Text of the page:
Oxford 'needs £1bn injection to be considered world class'

'Genuinely worrying times' ahead as university goes in to red for fourth straight year

Education Editor,Richard Garner
Sunday 23 October 2011 03:27

Oxford University is plunging into the red for the fourth year running and needs £1bn to bring its facilities up to "world-class" standards, its outgoing vice-chancellor said.

John Hood, who has been at the helm for five years, said in his farewell speech: "From a financial perspective these are genuinely worrying times." He was speaking as the Government prepared to launch its long-awaited inquiry into student fees – which is expected to announce its conclusions after the general election.

Dr Hood said the university expected to suffer a funding loss of about £8m this year. "The investment required to bring Oxford University's estate up to 'world-class' standards is quite comfortably in excess of £1bn."

The university was also spending £8,000 more per student than the £8,750 income it received from fees and grants. Government budgets were over-stressed and the level of endowments received by the university was "extremely volatile". As a result, the approaching inquiry into top-up fees assumed a "critical importance".

Dr Hood said that any increase in fees would have to be matched by safeguards to ensure that students from more disadvantaged backgrounds were able to attend the university.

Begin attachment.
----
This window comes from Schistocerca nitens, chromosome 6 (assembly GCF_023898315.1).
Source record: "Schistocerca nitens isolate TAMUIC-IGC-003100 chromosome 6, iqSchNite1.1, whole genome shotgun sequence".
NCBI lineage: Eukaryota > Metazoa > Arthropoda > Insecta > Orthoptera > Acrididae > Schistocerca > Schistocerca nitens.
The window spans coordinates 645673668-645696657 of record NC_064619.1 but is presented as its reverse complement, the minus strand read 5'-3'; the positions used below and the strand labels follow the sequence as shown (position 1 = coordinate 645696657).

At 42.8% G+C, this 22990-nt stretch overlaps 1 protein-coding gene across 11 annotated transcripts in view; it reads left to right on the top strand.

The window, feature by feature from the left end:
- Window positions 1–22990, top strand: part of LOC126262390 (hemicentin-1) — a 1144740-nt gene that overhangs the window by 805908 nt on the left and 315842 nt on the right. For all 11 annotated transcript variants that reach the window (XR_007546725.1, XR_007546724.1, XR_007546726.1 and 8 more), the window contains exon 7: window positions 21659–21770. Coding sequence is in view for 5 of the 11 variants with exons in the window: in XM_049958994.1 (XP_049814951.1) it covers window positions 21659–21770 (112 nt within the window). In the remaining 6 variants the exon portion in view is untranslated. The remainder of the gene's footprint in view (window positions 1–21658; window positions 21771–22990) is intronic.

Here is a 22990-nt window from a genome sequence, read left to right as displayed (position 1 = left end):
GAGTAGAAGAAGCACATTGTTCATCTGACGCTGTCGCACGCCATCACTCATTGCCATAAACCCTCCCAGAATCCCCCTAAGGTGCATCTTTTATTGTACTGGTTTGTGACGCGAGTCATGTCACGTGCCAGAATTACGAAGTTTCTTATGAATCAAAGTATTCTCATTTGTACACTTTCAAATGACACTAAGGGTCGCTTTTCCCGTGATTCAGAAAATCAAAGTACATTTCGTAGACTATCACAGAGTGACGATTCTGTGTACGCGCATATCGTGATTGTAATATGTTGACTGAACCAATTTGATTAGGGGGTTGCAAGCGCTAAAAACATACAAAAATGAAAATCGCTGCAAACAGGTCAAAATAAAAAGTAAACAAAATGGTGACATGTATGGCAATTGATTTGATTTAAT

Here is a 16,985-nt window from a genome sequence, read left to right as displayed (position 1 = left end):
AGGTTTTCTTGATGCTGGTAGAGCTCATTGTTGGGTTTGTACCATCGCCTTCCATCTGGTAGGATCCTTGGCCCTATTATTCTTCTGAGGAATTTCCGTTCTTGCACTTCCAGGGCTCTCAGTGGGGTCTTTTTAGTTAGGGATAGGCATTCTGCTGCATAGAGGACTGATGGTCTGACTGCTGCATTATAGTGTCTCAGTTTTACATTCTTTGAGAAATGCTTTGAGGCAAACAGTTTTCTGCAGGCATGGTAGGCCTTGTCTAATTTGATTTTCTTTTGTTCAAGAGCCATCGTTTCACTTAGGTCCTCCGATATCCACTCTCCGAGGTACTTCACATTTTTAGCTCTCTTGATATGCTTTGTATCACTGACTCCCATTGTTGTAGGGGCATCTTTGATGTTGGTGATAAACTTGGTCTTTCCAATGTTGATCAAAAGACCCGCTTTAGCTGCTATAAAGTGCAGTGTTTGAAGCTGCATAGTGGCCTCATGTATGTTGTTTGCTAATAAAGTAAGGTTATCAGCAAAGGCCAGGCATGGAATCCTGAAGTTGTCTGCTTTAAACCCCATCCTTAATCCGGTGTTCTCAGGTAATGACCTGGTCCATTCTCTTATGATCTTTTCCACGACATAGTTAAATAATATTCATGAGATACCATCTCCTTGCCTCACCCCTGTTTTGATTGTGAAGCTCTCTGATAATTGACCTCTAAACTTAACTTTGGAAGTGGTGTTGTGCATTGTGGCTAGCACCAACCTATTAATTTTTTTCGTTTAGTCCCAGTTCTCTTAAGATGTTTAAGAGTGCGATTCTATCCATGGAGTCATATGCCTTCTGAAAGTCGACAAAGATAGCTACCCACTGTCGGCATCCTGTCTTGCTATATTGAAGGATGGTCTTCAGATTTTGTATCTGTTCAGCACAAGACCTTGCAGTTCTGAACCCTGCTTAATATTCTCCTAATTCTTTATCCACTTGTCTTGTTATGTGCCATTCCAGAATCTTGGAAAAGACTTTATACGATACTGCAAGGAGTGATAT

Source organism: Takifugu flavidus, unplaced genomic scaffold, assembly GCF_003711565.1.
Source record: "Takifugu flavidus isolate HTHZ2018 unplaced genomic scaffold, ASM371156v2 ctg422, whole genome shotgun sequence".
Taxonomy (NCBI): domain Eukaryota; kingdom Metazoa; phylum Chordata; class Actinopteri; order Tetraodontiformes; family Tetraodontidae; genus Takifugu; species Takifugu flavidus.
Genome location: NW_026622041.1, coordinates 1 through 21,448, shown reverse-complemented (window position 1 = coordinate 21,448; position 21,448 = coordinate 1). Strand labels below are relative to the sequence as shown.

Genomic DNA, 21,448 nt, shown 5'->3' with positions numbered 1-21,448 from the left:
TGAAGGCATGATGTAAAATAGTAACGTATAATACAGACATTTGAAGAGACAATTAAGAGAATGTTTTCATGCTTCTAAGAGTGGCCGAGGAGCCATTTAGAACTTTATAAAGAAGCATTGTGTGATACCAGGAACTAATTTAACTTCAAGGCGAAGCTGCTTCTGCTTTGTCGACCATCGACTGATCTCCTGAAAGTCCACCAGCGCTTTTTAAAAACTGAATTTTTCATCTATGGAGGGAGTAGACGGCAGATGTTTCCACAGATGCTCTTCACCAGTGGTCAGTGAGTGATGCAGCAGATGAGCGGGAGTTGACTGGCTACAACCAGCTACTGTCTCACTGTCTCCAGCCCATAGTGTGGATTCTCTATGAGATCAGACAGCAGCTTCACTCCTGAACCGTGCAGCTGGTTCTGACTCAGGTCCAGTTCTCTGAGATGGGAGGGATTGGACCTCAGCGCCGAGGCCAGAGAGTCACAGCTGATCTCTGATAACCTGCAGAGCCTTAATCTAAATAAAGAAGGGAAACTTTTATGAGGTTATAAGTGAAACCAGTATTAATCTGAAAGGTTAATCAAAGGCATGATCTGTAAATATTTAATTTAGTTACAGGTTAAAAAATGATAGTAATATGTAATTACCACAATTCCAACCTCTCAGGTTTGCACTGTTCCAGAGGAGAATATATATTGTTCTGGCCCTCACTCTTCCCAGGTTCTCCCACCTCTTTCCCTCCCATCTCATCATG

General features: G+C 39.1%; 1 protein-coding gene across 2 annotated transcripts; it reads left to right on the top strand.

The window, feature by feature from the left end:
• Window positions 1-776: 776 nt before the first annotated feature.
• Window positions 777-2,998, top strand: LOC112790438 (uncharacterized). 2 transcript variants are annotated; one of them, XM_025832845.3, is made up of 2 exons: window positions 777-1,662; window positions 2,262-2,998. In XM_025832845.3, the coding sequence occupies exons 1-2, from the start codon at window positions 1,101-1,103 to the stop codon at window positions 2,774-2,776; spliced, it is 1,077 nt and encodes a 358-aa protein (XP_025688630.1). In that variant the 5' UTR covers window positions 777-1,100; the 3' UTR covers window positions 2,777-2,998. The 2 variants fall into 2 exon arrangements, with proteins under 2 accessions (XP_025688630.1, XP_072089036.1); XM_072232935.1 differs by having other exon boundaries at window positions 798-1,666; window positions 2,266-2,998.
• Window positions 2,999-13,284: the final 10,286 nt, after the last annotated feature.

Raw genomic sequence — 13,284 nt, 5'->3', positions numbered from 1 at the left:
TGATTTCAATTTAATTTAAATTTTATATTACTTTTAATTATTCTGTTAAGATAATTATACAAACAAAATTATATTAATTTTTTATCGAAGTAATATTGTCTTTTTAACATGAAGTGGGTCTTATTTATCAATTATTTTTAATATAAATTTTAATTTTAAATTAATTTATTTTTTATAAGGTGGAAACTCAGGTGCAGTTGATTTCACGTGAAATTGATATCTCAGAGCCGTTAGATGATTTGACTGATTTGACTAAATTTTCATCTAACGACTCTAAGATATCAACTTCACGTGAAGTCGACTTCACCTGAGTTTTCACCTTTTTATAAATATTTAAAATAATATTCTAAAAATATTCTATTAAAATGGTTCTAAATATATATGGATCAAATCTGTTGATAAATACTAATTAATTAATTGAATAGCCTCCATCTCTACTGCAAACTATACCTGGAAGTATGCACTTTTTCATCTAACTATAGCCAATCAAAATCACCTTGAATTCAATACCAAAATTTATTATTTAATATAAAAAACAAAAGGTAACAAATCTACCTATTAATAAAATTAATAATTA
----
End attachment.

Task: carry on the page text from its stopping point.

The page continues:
His warning about the university's financial plight was echoed by the incoming vice-chancellor, Andrew Hamilton, a former provost of Yale University in the US, who said: "The years ahead will not be easy for Oxford. They will require an intense debate on the role of the university, its financial income and its relationship with the rest of the national and international world."

He also said that the university had to take a stand against "political opportunism and social engineering".

The fees review – promised when top-up fees of up to £3,000 a year were first introduced in 2006 – will face pressure to lift the cap. Vice-chancellors have indicated that it would be possible to raise the cap to £5,000 a year without affecting student demand for places. Both Labour and the Conservatives are likely to back an increase in the fee level.

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